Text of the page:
The best spots in town to find illegal cigarettes | News | Halifax, Nova Scotia | THE COAST

The best spots in town to find illegal cigarettes

Libraries, high schools, government buildings and other places to bum a smoke.

The best spots in town to find illegal cigarettes
via RCMP
The best places to find illegal cigarettes include high schools, government buildings, this dude's car...

If you’re looking to find cheap smokes, ask the people lighting up outside Halifax’s libraries and high schools.

A new study released yesterday by the lobbyists at the Atlantic Convenience Store Association claims illegal cigarettes account for more than 22 percent of butts collected at “popular smoking areas” near four Nova Scotian high schools.


The “butt study,” conducted by a Montreal research firm on behalf of the ACSA, apparently analyzed almost 4,000 cigarette ends found at 27 Nova Scotian locations in May.


The Halifax Backpackers Hostel took top prize with 42 percent of the butts around the north end business coming back as no-name. Other off-brand hotspots include “Halifax Public Libraries” (34 percent), Sackville High School (32 percent) and the Nova Scotia Department of Education (15.9 percent). In fact, government properties account for about a third of the 27 properties listed below.

The best spots in town to find illegal cigarettes
via ACSA

Illegal cigarettes are often colloquially and incorrectly dubbed “native” or “indian” cigarettes. All First Nations are able to manufacture cigarettes with the approval of Health Canada. They can then sell those items to other indigenous Canadians for their personal use, provided the retailer has a business permit and complies with First Nations business licensing laws.


It’s illegal in Canada to possess tobacco products not properly stamped or taxed. Fines and penalties for the buying or selling of those products range from $10,000 to $1,000,000 and imprisonment of up to five years. The federal government has been cracking down on anyone found transporting or owning untaxed tobacco through recent legislation like Bill C-10—an effort which has been met with opposition from First Nations group who say the new laws violate their constitutional rights to produce and sell tobacco.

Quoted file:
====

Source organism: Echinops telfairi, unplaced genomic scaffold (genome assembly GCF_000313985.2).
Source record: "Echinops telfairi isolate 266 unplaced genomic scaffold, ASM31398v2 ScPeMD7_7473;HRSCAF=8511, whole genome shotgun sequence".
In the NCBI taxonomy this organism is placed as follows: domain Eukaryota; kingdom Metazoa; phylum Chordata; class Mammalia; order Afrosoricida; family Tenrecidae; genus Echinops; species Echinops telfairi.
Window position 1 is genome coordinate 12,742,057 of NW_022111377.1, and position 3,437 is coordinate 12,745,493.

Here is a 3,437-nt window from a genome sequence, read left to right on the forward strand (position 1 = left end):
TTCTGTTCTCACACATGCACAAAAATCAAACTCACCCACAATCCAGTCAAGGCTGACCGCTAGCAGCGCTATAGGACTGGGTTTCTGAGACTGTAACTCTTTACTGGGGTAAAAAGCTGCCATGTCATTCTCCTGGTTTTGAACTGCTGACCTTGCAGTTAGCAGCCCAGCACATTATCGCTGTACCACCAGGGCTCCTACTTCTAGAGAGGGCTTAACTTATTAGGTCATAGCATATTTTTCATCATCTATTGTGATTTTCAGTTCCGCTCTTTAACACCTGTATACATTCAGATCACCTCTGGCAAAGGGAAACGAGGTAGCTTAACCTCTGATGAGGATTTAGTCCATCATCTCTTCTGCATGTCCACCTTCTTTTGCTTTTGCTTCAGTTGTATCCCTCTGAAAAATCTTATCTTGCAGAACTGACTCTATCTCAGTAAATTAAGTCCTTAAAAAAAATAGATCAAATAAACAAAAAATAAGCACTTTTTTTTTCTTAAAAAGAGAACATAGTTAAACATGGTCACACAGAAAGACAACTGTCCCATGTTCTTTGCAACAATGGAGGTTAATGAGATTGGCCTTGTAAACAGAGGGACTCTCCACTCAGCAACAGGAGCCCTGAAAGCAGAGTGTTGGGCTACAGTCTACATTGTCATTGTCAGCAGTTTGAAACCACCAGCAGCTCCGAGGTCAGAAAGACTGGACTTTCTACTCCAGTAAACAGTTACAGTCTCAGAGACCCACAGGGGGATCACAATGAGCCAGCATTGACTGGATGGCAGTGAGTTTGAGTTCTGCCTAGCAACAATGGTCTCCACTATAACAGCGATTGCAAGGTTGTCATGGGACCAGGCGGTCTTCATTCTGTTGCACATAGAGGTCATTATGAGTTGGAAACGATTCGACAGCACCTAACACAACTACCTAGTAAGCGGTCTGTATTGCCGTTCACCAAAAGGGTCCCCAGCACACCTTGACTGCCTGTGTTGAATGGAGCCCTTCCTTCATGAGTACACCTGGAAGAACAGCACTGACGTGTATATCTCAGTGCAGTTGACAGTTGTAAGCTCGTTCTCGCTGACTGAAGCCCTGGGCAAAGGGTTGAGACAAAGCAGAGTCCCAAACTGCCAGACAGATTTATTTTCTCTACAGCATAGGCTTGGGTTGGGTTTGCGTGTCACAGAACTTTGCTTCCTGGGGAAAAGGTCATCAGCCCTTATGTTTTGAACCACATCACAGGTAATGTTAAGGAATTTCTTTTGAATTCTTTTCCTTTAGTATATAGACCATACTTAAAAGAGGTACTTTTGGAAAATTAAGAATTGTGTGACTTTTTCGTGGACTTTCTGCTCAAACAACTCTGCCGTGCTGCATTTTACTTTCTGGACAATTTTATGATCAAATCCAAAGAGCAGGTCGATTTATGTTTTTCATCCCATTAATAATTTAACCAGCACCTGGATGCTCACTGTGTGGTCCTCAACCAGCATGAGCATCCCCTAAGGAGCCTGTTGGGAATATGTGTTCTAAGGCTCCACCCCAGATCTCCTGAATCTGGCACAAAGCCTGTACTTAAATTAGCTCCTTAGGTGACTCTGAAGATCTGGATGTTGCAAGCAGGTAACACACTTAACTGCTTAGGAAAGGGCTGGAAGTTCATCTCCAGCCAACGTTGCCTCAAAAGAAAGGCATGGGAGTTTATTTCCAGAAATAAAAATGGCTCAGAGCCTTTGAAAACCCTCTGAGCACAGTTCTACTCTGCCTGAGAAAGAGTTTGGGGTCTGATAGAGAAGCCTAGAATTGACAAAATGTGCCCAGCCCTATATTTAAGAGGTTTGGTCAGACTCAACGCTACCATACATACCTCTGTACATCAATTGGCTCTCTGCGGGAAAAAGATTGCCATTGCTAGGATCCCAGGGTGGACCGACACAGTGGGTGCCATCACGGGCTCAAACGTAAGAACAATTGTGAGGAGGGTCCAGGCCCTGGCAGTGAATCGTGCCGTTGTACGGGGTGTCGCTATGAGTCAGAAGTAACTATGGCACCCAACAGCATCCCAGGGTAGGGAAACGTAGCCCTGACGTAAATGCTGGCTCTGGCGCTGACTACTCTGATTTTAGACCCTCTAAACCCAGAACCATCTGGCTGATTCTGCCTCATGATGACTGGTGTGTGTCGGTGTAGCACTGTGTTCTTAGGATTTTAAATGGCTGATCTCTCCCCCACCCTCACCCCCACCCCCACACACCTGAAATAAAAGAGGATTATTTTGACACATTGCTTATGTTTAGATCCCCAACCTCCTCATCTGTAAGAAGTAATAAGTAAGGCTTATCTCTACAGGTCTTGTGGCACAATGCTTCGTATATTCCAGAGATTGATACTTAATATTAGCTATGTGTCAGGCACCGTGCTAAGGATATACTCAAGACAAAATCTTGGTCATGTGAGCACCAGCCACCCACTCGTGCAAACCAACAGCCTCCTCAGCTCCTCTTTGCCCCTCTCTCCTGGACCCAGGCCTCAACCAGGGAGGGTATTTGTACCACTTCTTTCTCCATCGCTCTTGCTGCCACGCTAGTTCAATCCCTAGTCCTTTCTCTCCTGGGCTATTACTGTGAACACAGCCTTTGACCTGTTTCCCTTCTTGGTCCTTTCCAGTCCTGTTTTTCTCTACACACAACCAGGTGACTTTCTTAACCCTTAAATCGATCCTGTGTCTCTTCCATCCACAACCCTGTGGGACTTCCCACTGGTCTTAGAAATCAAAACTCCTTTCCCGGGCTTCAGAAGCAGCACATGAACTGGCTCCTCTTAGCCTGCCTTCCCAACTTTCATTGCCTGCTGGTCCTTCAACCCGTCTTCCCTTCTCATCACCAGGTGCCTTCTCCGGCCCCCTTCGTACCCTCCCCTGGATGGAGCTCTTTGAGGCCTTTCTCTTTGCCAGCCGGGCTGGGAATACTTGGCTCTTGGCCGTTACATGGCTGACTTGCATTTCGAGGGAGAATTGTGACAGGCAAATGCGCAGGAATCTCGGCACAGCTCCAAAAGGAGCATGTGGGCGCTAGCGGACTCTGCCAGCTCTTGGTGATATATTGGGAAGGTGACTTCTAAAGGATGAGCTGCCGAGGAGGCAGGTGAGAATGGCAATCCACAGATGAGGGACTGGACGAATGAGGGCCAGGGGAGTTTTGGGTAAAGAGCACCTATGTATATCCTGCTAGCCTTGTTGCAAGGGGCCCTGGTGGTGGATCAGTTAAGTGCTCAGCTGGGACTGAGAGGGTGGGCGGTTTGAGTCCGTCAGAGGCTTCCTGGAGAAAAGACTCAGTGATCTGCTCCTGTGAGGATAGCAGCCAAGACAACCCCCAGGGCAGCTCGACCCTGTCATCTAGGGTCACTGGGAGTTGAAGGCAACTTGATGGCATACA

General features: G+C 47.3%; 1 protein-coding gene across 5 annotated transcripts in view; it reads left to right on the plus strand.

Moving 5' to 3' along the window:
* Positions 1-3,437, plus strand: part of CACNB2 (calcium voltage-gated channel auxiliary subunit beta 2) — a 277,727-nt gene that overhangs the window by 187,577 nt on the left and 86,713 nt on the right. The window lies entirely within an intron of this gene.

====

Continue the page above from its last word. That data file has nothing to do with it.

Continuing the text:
According to yesterday’s release, a plastic bag of 200 illegal cigarettes costs between $30 to $35. A quick poll around the office found that price a bit steep. Twenty bucks to $25 is more likely, depending on who you know. A carton of 200 legal cigarettes costs about $115.

Aside from differences in packaging and price, illegal cigarettes tend to be a harsher smoke. “Not smooth,” “taste like shit” and “you’ll choke on the first puff” are some criticisms from The Coast’s smoking clique.

This is the sixth study of its kind the ACSA has put its money and time into since 2010. President Mike Hammoud states in yesterday’s release his organization is calling on the provincial government to enact tougher legislation for the “unacceptably high” amount of illegal cigarettes in Nova Scotia. That would decrease profits to criminals and increase profits for the sellers of legal tobacco products, like Hammoud’s members’ businesses.


Cigarettes are highly addictive and dangerously unhealthy—being as poisonous to the human body as most processed meats.


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